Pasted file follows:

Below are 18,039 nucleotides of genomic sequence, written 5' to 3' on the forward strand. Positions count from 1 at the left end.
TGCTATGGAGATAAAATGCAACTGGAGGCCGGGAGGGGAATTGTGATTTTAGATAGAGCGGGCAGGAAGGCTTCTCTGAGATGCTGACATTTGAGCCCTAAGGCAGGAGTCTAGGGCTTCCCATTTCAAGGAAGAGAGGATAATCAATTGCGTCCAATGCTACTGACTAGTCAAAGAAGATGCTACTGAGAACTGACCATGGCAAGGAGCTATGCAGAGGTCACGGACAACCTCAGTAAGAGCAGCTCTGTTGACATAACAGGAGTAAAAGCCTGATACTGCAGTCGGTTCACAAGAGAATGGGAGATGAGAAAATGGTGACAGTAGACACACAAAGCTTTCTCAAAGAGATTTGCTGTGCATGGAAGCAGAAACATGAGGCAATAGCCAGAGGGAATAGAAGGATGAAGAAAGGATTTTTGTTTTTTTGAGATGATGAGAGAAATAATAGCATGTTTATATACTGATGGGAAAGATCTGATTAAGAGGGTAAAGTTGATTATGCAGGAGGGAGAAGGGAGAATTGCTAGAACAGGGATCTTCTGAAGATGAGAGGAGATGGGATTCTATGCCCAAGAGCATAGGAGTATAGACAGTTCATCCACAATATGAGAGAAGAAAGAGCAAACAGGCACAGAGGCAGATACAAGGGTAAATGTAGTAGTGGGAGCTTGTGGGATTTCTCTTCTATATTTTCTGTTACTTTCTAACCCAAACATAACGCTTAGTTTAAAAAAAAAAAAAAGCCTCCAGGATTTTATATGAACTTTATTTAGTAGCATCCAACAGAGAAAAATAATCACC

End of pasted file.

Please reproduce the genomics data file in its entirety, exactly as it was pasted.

Below are 18,039 nucleotides of genomic sequence, written 5' to 3' on the forward strand. Positions count from 1 at the left end.
TGCTATGGAGATAAAATGCAACTGGAGGCCGGGAGGGGAATTGTGATTTTAGATAGAGCGGGCAGGAAGGCTTCTCTGAGATGCTGACATTTGAGCCCTAAGGCAGGAGTCTAGGGCTTCCCATTTCAAGGAAGAGAGGATAATCAATTGCGTCCAATGCTACTGACTAGTCAAAGAAGATGCTACTGAGAACTGACCATGGCAAGGAGCTATGCAGAGGTCACGGACAACCTCAGTAAGAGCAGCTCTGTTGACATAACAGGAGTAAAAGCCTGATACTGCAGTCGGTTCACAAGAGAATGGGAGATGAGAAAATGGTGACAGTAGACACACAAAGCTTTCTCAAAGAGATTTGCTGTGCATGGAAGCAGAAACATGAGGCAATAGCCAGAGGGAATAGAAGGATGAAGAAAGGATTTTTGTTTTTTTGAGATGATGAGAGAAATAATAGCATGTTTATATACTGATGGGAAAGATCTGATTAAGAGGGTAAAGTTGATTATGCAGGAGGGAGAAGGGAGAATTGCTAGAACAGGGATCTTCTGAAGATGAGAGGAGATGGGATTCTATGCCCAAGAGCATAGGAGTATAGACAGTTCATCCACAATATGAGAGAAGAAAGAGCAAACAGGCACAGAGGCAGATACAAGGGTAAATGTAGTAGTGGGAGCTTGTGGGATTTCTCTTCTATATTTTCTGTTACTTTCTAACCCAAACATAACGCTTAGTTTAAAAAAAAAAAAAAGCCTCCAGGATTTTATATGAACTTTATTTAGTAGCATCCAACAGAGAAAAATAATCACC